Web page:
“Sea-ice extents are declining for all months, but as assessed over the period of satellite observations (1979 to present), the extent at the end of the melt season in September is dropping at the remarkable rate of 13 percent per decade (relative to the average September extent from 1981 to 2010). Permafrost is also warming and, in some areas, thawing. Areas of treeless, windswept tundra are being taken over by shrubs. And the Greenland Ice Sheet is melting at an accelerating rate, contributing to rising sea levels. But through all of my time studying the Arctic, never have I seen anything like the events of the last year.”
See Crazy times in the ArcticTrump extols the virtues of “extreme vetting” but extremes are rarely of any benefit. There is too much collateral damage. The Arctic is a major influence on the weather/climate where I live and the weather in the Arctic is beyond extreme. We had one day with anything like normal cold this winter despite lots of northerly winds. That’s just not right. So much depends on cold winters here: plants like trees need dormant periods to organize for new growth and to germinate seeds, and animals need that burst of growth in the spring to feed their young. Having warmer and shorter winters upsets them all. As an old guy, I don’t really like cold much any more but that’s less relevant than how Nature is doing. I depend on all those plants and animals more than my heating bill accounts.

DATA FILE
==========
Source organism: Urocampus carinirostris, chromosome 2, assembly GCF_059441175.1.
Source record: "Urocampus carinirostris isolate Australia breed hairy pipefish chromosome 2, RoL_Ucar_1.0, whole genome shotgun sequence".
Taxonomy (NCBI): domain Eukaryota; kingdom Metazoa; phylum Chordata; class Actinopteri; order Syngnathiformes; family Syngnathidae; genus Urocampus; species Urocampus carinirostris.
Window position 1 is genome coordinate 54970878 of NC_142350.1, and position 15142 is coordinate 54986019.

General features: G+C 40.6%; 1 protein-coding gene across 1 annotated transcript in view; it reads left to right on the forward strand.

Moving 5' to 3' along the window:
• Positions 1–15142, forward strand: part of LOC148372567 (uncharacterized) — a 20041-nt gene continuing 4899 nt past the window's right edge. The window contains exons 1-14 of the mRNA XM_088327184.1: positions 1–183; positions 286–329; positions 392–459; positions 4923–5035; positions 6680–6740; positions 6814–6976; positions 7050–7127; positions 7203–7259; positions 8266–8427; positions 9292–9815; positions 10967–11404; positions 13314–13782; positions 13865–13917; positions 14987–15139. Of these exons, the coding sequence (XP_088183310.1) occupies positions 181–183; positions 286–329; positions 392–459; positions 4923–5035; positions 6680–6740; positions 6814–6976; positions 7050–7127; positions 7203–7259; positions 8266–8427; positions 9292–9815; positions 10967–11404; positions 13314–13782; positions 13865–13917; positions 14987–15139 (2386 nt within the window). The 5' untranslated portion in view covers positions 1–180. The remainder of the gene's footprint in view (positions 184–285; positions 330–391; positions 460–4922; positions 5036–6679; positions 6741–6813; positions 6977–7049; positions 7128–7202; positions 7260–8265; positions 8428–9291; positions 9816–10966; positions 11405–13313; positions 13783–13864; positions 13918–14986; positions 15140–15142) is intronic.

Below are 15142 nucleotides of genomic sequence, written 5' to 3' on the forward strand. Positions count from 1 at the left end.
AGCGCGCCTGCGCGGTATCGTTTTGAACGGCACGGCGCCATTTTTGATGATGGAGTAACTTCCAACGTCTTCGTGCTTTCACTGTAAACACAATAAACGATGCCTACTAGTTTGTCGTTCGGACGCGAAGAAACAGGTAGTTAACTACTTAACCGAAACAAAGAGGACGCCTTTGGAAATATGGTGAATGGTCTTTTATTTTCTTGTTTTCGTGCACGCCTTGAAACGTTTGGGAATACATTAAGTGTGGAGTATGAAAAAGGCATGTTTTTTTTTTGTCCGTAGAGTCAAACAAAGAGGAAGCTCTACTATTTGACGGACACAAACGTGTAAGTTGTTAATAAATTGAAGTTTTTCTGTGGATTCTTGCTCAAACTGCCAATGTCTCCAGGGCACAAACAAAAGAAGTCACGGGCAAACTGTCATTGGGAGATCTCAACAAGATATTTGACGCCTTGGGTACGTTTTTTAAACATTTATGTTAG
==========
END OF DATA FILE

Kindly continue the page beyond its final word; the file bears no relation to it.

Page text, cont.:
One of the animals most stressed by the rapid large changes in the Arctic is the polar bear, Ursus maritimus. It’s main food-source are seals which it can skillfully hunt from sea ice. With less area and time for sea ice, the polar bear fasts more and is in worse shape at the end of summer to hunt and raise young in the winter. This is good news for seals but bad news for the fish the seals eat and for the polar bears. 17 years ago when I first lived amongst the polar bears it was already evident that the bears further north were in much better shape and grew much larger than the ones further south. Now the differences are huge.
In the Arctic, there are few if any trees. One of the few shrubs I found in my day were willows that managed to grow in sheltered spots near water. That willow is spreading like weeds is good for ptarmigan and rabbits, I suppose, and probably for Inuit but all the other changes offset that slight benefit. Inuit, too, hunt seals from the ice…
Here, I’m already able to grow USDA Zone 4 plants when Zone 3 is what is shown on the maps. This will change all our forests but the change is happening much faster than the forests can adapt. The result is turmoil rather than cycles of life. There are bound to be winners and losers. At the moment, I feel like I am winning but my children are losing. They may never again experience the weather I did as a child.